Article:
Hole 2: Grave Keeper
Muoru was in the middle of the dark.
He imagined he was staring at the wooden wall running with rain water. Around him, he could clearly hear the sound of water dripping as if there was a hole in the ceiling. Lying down and grabbing one of his knees, Muoru’s thoughts meandered.
…how long has it been since there was livestock in this stable?
Judging by the condition of the walls that had been exposed to the wind and rain, and the damaged interior, it would seem like it’d been a long time since the structure had undergone any maintenance.
But despite the condition of the stable, the mansion was likely a new building. Even though he’d heard the graveyard was on an old plot of land, the mansion was either a new building or it had been totally reconstructed from scratch.
However, back in the stable the ceiling and the support pillars were rotting and falling apart, to the point where they were almost unusable. Yet, if he were to guess from the still usable floor space, he’d say the barn was probably large enough to house ten riding horses.
It may have been empty now, but that didn’t mean the stable was built for no purpose. Muoru had no idea how long ago it was, but at one point there were definitely horses in the stable.
–Since ancient times humans and horses had lived together.
It was as if the beautiful herbivores had been mistakenly made by the gods solely for the purpose of being ridden by humans. In the past they excelled as a method of transportation, they helped with tilling the fields, and during wars they rode with their owners into the battlefield. The unit of measurement “horsepower” remained from that era and it was still widely used and recognized.
However, nowadays the value of horses has continued to decrease.
From the advances in science and the subsequent invention of new technology, horses seemed to have been replaced by vehicles and railways for all the industry duties they had once been considered useful for. Since humans were always looking for ways to increase efficiency, horses, which have been mankind’s companions since before recorded history, have been disappearing from the limelight.
There was even a car at this graveyard mansion. Muoru had seen the blackened and seemingly high class vehicle zoom about more than once.
Certainly the removal of the livestock and domesticated animals from the stable followed the arrival of that car. And now that stable served as the residence of the gravedigger instead.
Since the first day he’d stayed and slept there, Muoru had noticed many remnants from the previous gravediggers. There was a long black strand of hair whose owner’s sex he couldn’t determine, some strands of brown frizzy hair, an impression in the straw he slept in, and various, dirty scraps of clothing. They were all scattered about the stable inconspicuously and at the moment Muoru could not see them.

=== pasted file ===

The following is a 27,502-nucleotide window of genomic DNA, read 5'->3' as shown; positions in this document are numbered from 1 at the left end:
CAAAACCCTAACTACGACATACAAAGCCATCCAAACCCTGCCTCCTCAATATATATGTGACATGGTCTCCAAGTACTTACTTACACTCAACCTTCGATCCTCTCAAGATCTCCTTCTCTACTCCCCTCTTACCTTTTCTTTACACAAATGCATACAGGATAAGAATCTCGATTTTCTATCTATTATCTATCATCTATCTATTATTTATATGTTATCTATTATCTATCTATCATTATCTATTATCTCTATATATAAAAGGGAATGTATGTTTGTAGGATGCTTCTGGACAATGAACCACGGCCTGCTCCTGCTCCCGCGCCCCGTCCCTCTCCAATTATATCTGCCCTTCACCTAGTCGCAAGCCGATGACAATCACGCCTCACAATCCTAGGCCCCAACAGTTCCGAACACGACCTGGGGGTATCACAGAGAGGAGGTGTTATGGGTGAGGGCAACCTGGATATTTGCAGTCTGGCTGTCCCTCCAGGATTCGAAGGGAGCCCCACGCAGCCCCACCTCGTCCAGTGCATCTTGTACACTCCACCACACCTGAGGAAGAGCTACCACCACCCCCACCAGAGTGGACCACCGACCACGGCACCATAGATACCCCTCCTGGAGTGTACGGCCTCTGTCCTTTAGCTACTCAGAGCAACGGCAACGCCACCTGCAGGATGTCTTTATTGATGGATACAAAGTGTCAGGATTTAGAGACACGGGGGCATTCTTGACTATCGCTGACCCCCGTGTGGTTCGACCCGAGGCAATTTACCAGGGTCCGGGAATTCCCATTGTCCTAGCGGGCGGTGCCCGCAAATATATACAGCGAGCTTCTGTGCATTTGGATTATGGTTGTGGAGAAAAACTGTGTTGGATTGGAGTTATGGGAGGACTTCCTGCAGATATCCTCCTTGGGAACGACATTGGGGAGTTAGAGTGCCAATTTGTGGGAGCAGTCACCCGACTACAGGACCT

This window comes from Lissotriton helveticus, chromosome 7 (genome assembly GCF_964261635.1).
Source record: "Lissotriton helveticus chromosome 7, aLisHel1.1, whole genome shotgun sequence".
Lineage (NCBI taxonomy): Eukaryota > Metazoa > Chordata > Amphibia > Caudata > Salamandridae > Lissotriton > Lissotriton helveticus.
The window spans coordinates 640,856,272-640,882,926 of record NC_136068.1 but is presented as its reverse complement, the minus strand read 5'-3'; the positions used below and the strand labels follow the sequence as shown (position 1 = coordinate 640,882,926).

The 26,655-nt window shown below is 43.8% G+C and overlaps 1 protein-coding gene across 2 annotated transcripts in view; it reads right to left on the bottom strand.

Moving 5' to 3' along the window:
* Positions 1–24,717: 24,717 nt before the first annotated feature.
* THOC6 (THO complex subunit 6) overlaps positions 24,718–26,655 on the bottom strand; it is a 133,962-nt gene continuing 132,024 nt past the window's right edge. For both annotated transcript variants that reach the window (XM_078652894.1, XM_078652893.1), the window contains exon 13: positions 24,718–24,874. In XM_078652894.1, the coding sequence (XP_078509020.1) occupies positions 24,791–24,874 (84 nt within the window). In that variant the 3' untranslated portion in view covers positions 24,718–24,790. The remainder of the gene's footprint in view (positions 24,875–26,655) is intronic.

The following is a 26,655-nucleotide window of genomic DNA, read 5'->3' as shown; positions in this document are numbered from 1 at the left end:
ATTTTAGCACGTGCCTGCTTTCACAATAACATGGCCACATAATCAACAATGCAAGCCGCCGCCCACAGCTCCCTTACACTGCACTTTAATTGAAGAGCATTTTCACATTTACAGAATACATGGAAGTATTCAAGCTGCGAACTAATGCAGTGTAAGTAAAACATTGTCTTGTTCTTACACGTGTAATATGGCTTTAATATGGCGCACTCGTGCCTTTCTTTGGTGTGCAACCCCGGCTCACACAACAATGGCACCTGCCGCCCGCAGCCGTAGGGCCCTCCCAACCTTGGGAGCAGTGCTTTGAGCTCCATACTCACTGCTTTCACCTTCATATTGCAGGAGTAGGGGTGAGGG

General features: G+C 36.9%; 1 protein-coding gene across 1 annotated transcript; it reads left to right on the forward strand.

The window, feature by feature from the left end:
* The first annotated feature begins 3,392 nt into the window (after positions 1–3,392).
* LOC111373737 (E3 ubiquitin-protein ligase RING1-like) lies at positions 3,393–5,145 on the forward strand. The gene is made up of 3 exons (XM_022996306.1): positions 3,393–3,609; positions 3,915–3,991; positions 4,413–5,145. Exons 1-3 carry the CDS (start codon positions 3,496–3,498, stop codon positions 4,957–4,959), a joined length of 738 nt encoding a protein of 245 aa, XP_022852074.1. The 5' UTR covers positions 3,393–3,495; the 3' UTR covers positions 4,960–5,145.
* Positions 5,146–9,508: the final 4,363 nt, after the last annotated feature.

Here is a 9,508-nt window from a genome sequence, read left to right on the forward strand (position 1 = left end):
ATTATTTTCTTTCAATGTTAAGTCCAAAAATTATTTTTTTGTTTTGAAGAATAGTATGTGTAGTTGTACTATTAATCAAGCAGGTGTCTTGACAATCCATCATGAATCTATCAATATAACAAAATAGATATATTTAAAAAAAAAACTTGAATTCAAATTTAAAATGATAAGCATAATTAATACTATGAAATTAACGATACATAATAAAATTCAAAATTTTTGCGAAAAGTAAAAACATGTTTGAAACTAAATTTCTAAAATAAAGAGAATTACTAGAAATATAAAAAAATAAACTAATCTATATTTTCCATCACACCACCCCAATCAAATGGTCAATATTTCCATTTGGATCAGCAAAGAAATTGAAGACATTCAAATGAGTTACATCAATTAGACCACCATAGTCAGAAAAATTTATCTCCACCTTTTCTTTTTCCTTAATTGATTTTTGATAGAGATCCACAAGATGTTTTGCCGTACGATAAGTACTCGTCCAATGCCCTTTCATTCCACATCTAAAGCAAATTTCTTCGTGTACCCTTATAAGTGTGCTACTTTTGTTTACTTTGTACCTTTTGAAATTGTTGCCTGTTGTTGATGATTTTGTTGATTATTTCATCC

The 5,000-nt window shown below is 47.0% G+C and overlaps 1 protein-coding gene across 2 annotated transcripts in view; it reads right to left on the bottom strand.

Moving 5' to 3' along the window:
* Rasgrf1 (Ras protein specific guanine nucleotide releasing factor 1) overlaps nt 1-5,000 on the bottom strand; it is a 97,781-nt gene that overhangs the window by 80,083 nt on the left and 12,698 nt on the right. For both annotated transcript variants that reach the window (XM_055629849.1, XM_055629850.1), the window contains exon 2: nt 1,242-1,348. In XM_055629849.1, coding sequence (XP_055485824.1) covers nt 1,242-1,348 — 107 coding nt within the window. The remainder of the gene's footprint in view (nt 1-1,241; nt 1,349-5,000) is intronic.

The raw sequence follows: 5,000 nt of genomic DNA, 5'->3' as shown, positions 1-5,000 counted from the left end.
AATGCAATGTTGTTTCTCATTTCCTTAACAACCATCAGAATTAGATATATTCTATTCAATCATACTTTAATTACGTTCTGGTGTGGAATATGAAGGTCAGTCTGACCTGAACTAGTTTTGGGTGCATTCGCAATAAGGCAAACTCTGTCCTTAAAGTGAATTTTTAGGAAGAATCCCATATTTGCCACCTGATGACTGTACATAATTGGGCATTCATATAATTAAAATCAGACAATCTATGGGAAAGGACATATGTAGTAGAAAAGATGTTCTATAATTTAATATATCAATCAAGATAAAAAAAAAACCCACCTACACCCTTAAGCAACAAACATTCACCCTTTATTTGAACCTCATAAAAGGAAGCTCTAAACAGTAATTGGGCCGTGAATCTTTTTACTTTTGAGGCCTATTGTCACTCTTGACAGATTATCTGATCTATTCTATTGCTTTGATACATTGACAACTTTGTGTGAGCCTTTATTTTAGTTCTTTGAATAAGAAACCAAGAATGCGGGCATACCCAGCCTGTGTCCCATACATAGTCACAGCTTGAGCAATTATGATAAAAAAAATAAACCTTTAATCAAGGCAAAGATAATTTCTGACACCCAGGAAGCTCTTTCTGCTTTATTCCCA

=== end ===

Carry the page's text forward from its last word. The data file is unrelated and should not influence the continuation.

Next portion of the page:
He crouched motionlessly in the dark stable, devoid of even a trace of a light source. And since he couldn’t see, he became acutely aware of the nature surrounding the building. If he tried to walk out into the graveyard it would be just like when he had been blindfolded in the past.
In the middle of that darkness he held out his hand in front of his face. Though he couldn’t see, by touching something with his fingers he could adequately imagine whatever was in front of him.
…Already two days had passed and Muoru could still clearly remember the feeling of touching that monster.
Graced with an electric lantern lent to him by the old woman, Muoru took his shovel and returned to the graveyard.
Inside the lantern, which resembled an insect cage, was a battery and lighting equipment composed of a metallic alloy of copper and zinc. And from the mortar sealed front of the box, the lantern gave off artificial white light at the flick of a switch. It didn’t need coals or oil to light up the surroundings, making it a valuable and convenient tool.
If this had been under normal circumstances, Muoru would be delighted to get his hands on such an apparatus.
He was in the graveyard in the middle of the night. Beneath him was the trackless path he and Meria had returned to the mansion on a few days ago. This time though he walked alone, carrying his shovel as usual and the lantern. The trees were rustling around him as he neared the rows of graves, all beneath a half moon that was wrapped in sparse clouds.
The wind blowing against his skin was only lukewarm, but there were still goosebumps on his arms. Sweat dripped down the entire length of his back, and he found it difficult to breathe.